Enrollment

1,999 patients

Sex

Female

Ages

18+ years old

Volunteers

No Healthy Volunteers

Inclusion criteria

  • HIV-positive pregnant women enrolled in PMTCT services or who deliver at the study hospitals and/or mothers with exposed infants presenting for EID prior to 24 weeks
  • Provide informed consent

Exclusion criteria

  • HIV-positive pregnant women less than 18 years of age
  • HIV-positive pregnant women unable to provide informed consent
  • HIV-exposed infants presenting for HIV testing at > 24 weeks

Trial design

Primary purpose

Prevention

Allocation

Randomized

Interventional model

Parallel Assignment

Masking

None (Open label)

1,999 participants in 2 patient groups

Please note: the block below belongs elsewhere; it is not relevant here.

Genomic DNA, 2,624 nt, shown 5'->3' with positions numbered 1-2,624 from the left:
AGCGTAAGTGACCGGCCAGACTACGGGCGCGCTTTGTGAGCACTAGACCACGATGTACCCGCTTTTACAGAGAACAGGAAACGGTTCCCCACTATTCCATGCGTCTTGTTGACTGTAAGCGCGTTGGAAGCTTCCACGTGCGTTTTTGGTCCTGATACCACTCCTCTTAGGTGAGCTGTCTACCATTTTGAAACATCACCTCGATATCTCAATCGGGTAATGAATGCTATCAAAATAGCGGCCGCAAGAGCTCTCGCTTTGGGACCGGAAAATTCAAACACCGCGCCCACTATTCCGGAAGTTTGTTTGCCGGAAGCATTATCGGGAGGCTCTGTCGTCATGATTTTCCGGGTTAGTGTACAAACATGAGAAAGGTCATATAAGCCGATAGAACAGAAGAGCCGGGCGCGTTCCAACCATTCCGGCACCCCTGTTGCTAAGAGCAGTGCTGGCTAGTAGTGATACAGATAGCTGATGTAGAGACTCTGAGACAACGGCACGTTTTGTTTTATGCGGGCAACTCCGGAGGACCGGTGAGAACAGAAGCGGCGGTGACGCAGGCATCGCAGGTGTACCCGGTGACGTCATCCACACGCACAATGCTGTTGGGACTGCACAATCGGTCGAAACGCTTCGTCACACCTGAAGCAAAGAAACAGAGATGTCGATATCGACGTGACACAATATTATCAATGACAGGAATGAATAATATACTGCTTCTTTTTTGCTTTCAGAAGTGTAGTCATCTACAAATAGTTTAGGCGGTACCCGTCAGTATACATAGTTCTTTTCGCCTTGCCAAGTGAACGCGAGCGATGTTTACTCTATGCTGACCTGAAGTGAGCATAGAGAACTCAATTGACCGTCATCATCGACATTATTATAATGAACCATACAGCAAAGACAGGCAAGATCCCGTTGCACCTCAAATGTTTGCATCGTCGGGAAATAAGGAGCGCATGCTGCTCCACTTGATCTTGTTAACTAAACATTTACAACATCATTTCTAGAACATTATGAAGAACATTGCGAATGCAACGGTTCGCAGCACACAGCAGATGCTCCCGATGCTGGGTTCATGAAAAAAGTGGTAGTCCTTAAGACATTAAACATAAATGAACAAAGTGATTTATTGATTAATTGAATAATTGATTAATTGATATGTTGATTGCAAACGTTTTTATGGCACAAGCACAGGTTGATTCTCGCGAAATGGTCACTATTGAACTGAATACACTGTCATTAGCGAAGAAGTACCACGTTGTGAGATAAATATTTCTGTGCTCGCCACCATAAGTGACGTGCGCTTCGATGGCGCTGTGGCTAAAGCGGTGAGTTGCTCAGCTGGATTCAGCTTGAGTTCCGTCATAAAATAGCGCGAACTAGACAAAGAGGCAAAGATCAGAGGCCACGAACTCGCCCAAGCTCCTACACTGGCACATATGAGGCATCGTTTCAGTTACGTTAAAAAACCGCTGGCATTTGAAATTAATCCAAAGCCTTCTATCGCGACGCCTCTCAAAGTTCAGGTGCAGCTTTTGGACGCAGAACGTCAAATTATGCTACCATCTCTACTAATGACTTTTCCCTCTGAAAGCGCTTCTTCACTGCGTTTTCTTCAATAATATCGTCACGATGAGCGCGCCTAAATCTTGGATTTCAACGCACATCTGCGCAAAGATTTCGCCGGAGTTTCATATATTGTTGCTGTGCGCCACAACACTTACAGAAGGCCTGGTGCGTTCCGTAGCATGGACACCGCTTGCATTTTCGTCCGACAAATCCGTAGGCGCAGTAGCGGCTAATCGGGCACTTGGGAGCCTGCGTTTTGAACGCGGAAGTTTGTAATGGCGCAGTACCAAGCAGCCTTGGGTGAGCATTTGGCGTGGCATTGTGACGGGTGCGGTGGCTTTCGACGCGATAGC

Alere q HIV-1/2 Detect for point of care infant testing
Active Comparator group
Description:
POC testing with Alere q HIV-1/2 Detect at birth and 6-weeks postnatal in parallel with standard of care HIV DNA PCR testing
Treatment:
Behavioral: HIV DNA PCR testing (Standard of Care)
Behavioral: Alere q HIV-1/2 Detect for point of care infant testing
GeneXpert HIV-1 Qual for point of care infant testing
Active Comparator group
Description:
POC testing with GeneXpert HIV-1 Qual at-birth and at 6-weeks postnatal in parallel with standard of care HIV DNA PCR testing
Treatment:
Behavioral: HIV DNA PCR testing (Standard of Care)
Behavioral: GeneXpert HIV-1 Qual for point of care infant testing

Trial contacts and locations

5

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Data sourced from clinicaltrials.gov